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Lesson #4: “My hope is to the see the benefits of my labour spread out in the community”
In addition to the corporate fundraisers, Wilson has also donated much of his own money to charities near and dear to his heart. He established the Wilson Centre for Entrepreneurial Excellence at the University of Saskatchewan, donated $100,000 to the North Battleford United Way, and $500,000 to the Battleford's Union Hospital Foundation. Not to mention the event he co-chaired for the David Foster Foundation in 2007 that raised more than $3 million for families of children requiring organ transplants, an event which won an award for Best Event Produced for a Non-Profit from the Special Events Magazine International Gala Awards. He also regularly visits Mexico with his children to build houses for the less fortunate, has hiked Mount Kilimanjaro in Tanzania to raise funds for Alzheimer's, and shaved his head for children's cancer research.
But Wilson's passion for the people around him amounts to more than just dollar signs. In 1999, FirstEnergy was held responsible for a tragic event that would change the way it did business. "In 1999, just days before our annual fundraising event called FirstRodeo, we contracted with a company to erect tents on the rodeo grounds. The tents were the standard variety used for weddings and large events," recalls Wilson. But very quickly, something went very wrong.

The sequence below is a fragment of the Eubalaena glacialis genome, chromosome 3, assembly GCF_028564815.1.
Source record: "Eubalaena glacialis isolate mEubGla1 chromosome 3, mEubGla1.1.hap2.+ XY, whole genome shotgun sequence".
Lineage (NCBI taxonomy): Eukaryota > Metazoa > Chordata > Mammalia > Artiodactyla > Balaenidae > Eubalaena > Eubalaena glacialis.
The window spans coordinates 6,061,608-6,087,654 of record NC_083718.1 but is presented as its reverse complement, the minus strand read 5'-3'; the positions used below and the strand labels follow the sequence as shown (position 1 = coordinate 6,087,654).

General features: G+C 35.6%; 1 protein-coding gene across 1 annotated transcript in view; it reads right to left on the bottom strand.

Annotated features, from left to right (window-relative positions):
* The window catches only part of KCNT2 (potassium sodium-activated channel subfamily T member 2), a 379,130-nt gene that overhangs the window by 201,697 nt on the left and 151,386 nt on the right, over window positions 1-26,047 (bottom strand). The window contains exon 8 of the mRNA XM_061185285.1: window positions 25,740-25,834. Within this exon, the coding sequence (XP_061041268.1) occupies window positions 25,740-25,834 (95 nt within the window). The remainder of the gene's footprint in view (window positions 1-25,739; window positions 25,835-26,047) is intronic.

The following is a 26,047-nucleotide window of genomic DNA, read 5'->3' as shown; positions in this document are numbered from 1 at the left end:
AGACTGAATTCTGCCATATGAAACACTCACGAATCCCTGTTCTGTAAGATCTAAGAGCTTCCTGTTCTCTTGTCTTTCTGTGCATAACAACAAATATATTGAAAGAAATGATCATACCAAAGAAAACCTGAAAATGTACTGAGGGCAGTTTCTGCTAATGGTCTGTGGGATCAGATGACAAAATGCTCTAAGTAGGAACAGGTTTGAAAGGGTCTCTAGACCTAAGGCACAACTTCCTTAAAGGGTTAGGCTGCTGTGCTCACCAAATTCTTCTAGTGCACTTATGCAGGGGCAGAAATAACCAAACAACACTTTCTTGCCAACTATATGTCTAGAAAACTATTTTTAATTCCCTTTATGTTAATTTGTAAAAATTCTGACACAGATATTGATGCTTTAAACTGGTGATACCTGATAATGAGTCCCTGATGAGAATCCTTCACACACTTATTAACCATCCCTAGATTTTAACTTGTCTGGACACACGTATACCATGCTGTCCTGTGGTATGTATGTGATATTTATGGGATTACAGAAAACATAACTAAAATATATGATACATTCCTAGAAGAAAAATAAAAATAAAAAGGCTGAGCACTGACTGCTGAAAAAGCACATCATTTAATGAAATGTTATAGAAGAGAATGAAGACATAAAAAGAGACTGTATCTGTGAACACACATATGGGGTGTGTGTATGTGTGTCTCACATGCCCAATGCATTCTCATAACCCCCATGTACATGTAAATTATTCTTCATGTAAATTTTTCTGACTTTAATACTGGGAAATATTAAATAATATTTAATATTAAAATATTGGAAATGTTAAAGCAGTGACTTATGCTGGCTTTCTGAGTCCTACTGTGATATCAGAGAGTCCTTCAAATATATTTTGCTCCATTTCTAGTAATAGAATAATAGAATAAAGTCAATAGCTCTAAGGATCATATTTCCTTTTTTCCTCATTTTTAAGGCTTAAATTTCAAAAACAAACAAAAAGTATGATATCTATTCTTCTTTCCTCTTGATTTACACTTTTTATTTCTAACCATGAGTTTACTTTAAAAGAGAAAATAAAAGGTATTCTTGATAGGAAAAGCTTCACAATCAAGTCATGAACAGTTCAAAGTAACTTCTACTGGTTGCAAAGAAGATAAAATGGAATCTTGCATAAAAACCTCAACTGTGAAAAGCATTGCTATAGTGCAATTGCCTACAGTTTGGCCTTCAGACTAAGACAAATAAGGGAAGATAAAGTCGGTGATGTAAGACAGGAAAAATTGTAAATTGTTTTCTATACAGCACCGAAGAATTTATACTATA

"During set-up, a metal pole came in contact with an overhead wire and an employee of the tent rental company was electrocuted. It was a tragic accident, and we were subsequently sued," says Wilson. "Certainly no one intended this sort of outcome from an event that was to raise money for charities in our community. Very shortly after, we implemented a company-wide policy to ensure safety at our corporate events - safety for workers and safety for guests. Although we couldn't change the outcome of this tragedy, we owed it to our employees and all those we contracted with to ensure changes were made. It was the right thing to do."
And that is what concerns Wilson - the right thing. "Always keep honesty and integrity at the centre of everything you do," he says. "There's right and there's wrong, and nothing in between."
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